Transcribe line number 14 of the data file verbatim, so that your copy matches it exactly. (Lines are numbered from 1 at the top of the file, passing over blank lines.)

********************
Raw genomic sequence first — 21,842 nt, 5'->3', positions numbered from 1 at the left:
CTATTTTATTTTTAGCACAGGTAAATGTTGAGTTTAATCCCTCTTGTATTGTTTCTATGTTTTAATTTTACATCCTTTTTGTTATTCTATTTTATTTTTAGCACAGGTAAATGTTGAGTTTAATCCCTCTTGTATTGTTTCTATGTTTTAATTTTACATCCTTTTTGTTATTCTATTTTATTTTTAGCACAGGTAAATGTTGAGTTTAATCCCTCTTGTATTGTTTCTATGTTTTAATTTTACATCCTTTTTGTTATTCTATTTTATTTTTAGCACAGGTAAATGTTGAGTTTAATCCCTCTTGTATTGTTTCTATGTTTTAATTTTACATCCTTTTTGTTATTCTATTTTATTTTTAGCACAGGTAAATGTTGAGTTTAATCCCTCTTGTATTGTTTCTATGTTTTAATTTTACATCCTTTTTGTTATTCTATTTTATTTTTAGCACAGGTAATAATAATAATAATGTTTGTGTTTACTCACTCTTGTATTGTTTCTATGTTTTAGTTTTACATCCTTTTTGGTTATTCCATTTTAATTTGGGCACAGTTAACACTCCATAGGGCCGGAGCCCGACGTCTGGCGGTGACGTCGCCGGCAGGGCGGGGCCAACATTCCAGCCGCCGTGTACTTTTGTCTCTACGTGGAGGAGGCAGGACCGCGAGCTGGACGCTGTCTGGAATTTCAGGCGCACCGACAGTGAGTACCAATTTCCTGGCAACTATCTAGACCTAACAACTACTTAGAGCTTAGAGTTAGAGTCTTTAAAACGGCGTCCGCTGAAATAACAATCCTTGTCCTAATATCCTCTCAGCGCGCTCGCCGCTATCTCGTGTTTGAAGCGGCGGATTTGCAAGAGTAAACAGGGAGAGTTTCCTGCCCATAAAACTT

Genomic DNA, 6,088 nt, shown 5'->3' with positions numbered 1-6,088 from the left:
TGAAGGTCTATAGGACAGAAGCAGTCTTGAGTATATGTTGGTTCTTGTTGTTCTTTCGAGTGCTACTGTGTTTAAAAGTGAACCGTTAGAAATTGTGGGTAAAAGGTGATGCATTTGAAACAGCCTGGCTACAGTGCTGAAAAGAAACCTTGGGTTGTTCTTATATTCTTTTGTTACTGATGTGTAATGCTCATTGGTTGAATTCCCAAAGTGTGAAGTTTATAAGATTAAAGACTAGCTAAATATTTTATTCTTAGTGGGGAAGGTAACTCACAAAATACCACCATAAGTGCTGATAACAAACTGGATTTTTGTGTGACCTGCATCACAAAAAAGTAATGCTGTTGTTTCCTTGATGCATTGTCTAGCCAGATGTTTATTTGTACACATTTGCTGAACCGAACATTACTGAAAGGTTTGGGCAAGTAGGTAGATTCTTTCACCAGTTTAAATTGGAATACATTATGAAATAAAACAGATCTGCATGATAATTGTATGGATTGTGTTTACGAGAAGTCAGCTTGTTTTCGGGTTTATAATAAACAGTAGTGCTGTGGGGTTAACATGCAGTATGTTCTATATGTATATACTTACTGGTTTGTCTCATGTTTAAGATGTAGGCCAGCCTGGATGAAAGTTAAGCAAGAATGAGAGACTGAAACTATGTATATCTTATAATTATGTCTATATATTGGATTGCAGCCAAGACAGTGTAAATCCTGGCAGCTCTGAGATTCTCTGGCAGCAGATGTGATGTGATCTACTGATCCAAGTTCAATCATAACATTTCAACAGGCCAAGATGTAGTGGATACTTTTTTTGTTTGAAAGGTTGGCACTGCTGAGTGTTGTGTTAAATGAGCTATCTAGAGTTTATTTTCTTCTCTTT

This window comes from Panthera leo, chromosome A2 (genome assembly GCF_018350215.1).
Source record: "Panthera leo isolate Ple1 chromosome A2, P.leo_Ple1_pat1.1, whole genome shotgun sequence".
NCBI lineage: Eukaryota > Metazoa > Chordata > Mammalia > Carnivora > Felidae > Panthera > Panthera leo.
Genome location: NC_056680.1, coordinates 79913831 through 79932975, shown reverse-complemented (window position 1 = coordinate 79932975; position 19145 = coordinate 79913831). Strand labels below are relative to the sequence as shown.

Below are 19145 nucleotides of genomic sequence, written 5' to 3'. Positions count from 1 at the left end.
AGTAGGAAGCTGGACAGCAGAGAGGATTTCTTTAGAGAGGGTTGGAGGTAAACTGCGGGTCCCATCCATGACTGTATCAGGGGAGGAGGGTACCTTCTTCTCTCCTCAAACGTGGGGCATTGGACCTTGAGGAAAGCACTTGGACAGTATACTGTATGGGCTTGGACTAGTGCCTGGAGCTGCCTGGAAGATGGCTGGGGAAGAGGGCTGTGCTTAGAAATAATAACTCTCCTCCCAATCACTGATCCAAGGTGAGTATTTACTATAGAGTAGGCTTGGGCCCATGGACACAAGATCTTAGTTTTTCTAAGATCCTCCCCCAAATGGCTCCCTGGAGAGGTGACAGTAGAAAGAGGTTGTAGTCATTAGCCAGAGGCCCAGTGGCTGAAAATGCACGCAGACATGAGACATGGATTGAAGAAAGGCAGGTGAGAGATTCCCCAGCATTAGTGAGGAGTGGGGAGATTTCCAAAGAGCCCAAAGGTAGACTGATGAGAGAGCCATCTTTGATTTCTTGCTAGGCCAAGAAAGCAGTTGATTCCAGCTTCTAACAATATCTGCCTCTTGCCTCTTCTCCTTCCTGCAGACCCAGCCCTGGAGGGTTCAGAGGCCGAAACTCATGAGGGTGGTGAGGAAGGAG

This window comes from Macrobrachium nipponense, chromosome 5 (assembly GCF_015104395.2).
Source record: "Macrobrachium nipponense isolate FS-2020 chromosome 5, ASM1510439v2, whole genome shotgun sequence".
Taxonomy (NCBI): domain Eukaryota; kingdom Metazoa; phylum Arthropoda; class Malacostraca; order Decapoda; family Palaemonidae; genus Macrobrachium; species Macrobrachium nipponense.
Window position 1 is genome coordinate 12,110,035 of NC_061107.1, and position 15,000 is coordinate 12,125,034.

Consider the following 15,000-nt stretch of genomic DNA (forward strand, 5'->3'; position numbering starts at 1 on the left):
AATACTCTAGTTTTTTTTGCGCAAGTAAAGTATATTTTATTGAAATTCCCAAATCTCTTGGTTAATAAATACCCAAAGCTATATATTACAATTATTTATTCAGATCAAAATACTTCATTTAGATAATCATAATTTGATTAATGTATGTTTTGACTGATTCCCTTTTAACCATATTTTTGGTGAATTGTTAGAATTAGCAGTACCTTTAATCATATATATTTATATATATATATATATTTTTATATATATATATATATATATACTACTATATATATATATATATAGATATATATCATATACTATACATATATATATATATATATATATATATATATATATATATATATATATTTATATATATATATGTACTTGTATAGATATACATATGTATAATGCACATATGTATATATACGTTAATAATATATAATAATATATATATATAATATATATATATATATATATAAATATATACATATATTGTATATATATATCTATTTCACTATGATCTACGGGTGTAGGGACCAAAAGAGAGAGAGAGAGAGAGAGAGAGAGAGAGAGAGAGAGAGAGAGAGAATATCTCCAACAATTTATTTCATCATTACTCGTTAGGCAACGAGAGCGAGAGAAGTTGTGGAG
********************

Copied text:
Window position 1 is genome coordinate 12,110,035 of NC_061107.1, and position 15,000 is coordinate 12,125,034.